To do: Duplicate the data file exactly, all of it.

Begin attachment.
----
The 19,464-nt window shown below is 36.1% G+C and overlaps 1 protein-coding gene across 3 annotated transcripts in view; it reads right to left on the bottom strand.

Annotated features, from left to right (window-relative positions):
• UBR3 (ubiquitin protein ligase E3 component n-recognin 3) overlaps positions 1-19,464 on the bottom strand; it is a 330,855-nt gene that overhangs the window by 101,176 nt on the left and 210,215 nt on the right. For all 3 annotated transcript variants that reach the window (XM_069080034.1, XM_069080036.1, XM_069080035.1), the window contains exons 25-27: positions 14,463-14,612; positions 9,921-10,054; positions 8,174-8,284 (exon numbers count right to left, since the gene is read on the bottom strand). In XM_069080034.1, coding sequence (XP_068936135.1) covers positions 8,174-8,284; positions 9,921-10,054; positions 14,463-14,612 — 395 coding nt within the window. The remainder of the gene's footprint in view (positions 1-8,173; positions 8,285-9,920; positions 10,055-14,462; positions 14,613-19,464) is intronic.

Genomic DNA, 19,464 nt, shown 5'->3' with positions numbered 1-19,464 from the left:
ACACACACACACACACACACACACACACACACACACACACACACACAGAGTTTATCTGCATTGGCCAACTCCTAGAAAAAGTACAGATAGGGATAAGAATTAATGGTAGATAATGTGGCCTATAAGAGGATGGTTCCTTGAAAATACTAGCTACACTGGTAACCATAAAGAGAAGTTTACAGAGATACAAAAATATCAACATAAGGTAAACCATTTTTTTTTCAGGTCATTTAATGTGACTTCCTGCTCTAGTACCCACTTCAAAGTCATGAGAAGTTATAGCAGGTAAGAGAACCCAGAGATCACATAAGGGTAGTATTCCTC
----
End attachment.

The 19,464-nt window shown below is 36.1% G+C and overlaps 1 protein-coding gene across 3 annotated transcripts in view; it reads right to left on the bottom strand.

Annotated features, from left to right (window-relative positions):
• UBR3 (ubiquitin protein ligase E3 component n-recognin 3) overlaps positions 1-19,464 on the bottom strand; it is a 330,855-nt gene that overhangs the window by 101,176 nt on the left and 210,215 nt on the right. For all 3 annotated transcript variants that reach the window (XM_069080034.1, XM_069080036.1, XM_069080035.1), the window contains exons 25-27: positions 14,463-14,612; positions 9,921-10,054; positions 8,174-8,284 (exon numbers count right to left, since the gene is read on the bottom strand). In XM_069080034.1, coding sequence (XP_068936135.1) covers positions 8,174-8,284; positions 9,921-10,054; positions 14,463-14,612 — 395 coding nt within the window. The remainder of the gene's footprint in view (positions 1-8,173; positions 8,285-9,920; positions 10,055-14,462; positions 14,613-19,464) is intronic.

Genomic DNA, 19,464 nt, shown 5'->3' with positions numbered 1-19,464 from the left:
ACACACACACACACACACACACACACACACACACACACACACACACAGAGTTTATCTGCATTGGCCAACTCCTAGAAAAAGTACAGATAGGGATAAGAATTAATGGTAGATAATGTGGCCTATAAGAGGATGGTTCCTTGAAAATACTAGCTACACTGGTAACCATAAAGAGAAGTTTACAGAGATACAAAAATATCAACATAAGGTAAACCATTTTTTTTTCAGGTCATTTAATGTGACTTCCTGCTCTAGTACCCACTTCAAAGTCATGAGAAGTTATAGCAGGTAAGAGAACCCAGAGATCACATAAGGGTAGTATTCCTC